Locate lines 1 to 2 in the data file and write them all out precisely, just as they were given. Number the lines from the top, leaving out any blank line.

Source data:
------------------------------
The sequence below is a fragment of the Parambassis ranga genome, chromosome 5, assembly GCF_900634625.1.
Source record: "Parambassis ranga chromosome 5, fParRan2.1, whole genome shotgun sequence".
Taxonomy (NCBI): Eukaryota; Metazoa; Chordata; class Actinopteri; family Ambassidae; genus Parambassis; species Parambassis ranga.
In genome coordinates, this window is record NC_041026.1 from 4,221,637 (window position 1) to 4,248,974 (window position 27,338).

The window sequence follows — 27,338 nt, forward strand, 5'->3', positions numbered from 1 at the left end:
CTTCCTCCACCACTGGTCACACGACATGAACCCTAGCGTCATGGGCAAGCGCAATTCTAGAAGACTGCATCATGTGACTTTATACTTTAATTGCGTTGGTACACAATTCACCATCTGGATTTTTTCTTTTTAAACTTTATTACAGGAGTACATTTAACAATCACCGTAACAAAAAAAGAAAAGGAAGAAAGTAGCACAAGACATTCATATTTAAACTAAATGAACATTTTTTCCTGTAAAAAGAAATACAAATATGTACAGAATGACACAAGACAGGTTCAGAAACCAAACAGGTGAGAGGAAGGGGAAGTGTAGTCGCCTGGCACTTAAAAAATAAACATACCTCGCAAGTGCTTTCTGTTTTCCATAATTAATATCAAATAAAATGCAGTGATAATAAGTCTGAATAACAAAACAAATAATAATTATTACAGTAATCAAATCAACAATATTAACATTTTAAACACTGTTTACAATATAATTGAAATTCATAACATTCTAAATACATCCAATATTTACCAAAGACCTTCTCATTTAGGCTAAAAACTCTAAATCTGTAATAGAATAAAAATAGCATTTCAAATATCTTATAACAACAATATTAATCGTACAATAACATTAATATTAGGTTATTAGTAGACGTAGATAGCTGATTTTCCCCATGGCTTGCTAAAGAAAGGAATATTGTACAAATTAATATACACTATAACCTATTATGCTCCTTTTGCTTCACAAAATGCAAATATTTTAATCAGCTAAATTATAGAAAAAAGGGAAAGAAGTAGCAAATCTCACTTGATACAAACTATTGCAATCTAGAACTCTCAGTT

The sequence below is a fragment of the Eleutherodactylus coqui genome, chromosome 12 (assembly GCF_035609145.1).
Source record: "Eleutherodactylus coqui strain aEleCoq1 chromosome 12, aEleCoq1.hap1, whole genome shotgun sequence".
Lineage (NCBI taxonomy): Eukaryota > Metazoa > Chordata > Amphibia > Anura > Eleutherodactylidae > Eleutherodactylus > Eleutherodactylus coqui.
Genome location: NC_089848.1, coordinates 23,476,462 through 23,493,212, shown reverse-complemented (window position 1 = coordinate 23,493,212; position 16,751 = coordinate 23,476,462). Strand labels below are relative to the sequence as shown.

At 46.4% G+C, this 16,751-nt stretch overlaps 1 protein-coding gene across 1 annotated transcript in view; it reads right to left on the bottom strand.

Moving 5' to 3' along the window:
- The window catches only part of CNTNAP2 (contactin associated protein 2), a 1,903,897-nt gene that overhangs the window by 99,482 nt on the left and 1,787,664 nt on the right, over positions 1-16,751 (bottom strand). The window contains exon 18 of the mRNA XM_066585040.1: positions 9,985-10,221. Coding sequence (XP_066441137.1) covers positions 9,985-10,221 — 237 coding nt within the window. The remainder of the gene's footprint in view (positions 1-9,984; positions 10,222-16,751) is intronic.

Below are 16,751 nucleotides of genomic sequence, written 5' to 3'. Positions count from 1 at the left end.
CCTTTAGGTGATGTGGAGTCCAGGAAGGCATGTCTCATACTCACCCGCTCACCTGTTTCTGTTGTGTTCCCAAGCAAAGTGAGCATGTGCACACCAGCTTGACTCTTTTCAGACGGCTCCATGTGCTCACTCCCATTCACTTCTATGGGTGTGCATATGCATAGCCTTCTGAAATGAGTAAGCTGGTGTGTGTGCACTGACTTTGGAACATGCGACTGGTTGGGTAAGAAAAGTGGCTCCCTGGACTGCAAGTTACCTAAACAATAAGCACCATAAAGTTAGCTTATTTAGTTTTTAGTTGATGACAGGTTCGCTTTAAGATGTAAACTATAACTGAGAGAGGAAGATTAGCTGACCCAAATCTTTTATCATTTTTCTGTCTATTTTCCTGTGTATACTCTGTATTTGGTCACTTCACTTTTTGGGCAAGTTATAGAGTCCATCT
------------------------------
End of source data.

The sequence below is a fragment of the Parambassis ranga genome, chromosome 5, assembly GCF_900634625.1.
Source record: "Parambassis ranga chromosome 5, fParRan2.1, whole genome shotgun sequence".